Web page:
Then last year, when the villa had to be sold to pay my debts, I left for Paris where he robbed me, deserted me and took up with another woman. I tried to poison myself. It was also stupid and humiliating. Then I suddenly longed to be back in Russia, back in my own country with my little girl. [Dries her eyes.] Lord, lord, be merciful, forgive me my sins. Don't punish me any more.

The speaker is Ranevsky, and she is speaking to Trofimov, Gayev, and Lopakhin in Act Two. They are in the countryside together, discussing the imminent auction, at which Ranevsky's estate will be sold to pay her debts. She explains to them the entire sordid story of how she left for France after the drowning death of her son Grisha and was followed into exile by her lover, with whom she had been having an affair before the death of her husband. She admits here to being driven to attempt suicide at one point.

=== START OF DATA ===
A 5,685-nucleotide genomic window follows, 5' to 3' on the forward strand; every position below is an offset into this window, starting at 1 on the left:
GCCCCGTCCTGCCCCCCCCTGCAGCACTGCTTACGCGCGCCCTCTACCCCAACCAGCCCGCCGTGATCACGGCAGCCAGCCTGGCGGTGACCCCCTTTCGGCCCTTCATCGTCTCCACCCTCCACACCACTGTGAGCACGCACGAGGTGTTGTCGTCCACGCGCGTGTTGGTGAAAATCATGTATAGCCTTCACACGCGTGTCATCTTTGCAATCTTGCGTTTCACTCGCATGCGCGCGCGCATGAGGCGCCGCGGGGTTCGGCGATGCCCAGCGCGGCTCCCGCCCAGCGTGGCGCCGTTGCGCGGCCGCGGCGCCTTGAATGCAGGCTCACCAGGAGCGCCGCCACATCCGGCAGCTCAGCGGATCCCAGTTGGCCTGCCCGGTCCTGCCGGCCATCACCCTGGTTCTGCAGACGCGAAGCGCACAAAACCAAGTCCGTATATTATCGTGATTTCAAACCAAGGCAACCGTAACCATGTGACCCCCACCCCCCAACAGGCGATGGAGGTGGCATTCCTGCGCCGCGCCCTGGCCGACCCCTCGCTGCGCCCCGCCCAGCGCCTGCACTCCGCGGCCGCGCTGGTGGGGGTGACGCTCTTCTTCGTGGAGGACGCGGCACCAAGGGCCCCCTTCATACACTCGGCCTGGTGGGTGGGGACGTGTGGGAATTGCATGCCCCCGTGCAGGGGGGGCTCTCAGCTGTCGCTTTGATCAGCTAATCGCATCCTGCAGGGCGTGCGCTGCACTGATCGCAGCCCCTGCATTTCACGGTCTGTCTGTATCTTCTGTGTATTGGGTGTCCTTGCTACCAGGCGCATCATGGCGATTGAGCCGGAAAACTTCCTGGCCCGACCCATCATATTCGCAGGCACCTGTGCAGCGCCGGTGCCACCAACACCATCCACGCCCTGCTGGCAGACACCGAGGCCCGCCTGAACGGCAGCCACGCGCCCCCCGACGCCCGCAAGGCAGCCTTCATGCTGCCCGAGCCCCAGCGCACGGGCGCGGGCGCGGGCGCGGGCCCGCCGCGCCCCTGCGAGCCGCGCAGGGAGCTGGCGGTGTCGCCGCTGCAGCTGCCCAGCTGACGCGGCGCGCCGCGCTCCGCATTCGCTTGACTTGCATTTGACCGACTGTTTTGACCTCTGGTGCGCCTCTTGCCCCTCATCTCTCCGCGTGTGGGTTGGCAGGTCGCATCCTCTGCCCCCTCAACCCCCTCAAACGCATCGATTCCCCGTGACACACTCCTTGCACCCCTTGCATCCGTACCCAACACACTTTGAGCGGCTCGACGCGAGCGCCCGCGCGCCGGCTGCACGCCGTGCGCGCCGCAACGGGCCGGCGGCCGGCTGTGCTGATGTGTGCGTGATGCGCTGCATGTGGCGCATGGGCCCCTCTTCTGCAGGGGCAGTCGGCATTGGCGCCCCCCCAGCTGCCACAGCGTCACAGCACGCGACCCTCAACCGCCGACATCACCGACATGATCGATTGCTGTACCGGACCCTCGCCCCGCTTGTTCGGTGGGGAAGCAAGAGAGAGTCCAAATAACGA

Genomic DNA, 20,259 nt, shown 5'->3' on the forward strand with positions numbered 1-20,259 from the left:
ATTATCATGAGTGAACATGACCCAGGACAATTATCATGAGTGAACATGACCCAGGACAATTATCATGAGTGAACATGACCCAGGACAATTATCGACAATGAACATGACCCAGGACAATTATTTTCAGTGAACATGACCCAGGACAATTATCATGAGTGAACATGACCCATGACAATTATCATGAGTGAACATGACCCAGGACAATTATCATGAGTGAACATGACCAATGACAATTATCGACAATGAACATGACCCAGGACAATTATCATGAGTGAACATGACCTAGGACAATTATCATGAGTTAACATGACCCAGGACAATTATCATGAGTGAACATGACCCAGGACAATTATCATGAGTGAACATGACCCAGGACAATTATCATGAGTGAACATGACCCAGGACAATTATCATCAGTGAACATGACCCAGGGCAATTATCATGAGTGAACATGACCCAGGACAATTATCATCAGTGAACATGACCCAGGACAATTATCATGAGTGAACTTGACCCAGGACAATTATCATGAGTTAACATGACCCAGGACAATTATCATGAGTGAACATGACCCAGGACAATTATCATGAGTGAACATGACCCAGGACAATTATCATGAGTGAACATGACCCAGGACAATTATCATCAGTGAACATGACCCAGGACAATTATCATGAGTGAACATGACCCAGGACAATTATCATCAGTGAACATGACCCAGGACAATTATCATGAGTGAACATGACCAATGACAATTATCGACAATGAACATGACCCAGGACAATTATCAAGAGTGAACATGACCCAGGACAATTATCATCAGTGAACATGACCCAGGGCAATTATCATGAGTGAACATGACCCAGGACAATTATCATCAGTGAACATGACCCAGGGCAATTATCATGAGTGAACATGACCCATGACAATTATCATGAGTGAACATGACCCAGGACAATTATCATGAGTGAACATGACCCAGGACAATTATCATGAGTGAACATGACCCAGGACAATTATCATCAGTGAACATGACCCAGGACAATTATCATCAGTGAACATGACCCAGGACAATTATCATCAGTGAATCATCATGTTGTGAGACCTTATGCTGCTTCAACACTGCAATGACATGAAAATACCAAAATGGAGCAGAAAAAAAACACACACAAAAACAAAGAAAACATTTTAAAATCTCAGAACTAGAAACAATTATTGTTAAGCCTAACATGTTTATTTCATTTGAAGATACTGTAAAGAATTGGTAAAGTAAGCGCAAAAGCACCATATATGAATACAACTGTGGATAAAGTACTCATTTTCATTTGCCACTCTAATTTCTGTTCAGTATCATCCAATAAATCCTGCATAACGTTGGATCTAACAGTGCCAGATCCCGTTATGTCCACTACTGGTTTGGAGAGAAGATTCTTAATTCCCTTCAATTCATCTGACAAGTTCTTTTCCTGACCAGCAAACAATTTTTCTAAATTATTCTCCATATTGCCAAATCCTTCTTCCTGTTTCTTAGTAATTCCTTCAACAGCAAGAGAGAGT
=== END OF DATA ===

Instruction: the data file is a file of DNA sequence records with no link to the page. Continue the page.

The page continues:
Ranevsky's description of her ordeal associates her with various characters in literature who can be labeled as sinful women." Flaubert's Emma Bovary and Tolstoy's Anna Karenina are perhaps the most famous of these. But Bovary and Karenina both die for their sins, whereas Ranevsky, however sad she may be, survives. She is thus a complicated character, and even her own brother at one point calls her a "loose" woman and implies that she has gotten what she deserves for a life of sin. This is a point where differences between Chekhov's time and ours may significantly affect the way we see his characters. A modern response to Ranevsky might be one of unmitigated pity, whereas Chekhov may have expected his audience to feel a mixture of pity and revulsion.

The awfulness of Ranevksy's recent experience also helps to explain her desire to reconnect with her past—according to her, after these events she just felt a desire to return to her "home country" once more—and casts her more irresponsible spending behavior in a more positive light. Ranevsky presents herself in this passage as a naturally loving and generous person, who is often taken advantage of by others.